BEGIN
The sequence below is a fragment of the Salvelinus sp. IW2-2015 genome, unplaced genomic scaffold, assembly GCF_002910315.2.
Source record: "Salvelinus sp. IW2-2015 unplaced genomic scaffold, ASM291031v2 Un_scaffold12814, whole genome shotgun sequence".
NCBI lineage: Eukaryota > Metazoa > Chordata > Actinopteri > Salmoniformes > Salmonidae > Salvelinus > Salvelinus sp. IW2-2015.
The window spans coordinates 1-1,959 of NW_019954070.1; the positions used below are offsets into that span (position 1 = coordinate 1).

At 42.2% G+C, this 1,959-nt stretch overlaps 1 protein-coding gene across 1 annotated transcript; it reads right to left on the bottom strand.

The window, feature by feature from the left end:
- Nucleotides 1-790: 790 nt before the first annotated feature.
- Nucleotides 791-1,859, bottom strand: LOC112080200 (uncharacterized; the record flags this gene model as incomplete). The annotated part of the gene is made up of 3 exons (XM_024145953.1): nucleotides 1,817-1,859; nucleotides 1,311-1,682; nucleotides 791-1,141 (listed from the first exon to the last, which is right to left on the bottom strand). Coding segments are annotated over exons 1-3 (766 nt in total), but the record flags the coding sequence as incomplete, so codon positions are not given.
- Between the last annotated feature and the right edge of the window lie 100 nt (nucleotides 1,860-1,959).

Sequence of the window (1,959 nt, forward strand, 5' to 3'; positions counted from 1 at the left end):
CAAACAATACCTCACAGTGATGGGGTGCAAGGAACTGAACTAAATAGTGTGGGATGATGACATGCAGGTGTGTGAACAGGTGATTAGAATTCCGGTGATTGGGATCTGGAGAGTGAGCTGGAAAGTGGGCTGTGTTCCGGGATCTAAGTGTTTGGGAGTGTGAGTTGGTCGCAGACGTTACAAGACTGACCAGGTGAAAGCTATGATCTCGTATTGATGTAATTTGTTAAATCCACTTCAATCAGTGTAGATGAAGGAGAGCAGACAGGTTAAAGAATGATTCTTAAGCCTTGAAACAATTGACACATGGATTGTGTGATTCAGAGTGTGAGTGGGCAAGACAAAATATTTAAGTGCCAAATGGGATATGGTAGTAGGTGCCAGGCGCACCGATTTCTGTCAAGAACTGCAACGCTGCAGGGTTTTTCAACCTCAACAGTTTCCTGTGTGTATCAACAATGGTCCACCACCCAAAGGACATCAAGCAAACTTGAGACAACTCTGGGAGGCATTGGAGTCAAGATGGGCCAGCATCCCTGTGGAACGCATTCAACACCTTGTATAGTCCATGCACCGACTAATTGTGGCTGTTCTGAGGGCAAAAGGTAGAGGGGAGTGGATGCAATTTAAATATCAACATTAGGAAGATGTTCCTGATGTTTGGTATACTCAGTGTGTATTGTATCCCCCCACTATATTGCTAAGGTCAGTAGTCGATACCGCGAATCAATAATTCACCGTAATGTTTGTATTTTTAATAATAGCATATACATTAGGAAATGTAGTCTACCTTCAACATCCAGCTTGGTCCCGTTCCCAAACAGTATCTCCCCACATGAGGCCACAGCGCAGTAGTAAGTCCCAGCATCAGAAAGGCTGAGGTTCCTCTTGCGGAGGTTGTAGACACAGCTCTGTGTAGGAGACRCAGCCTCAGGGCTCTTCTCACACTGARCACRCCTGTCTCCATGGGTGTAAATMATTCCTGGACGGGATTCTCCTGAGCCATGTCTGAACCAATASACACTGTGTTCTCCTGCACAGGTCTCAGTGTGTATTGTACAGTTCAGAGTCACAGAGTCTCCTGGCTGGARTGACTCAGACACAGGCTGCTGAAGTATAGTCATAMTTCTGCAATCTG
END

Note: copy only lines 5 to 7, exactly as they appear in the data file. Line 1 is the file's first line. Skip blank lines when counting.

At 42.2% G+C, this 1,959-nt stretch overlaps 1 protein-coding gene across 1 annotated transcript; it reads right to left on the bottom strand.

The window, feature by feature from the left end:
- Nucleotides 1-790: 790 nt before the first annotated feature.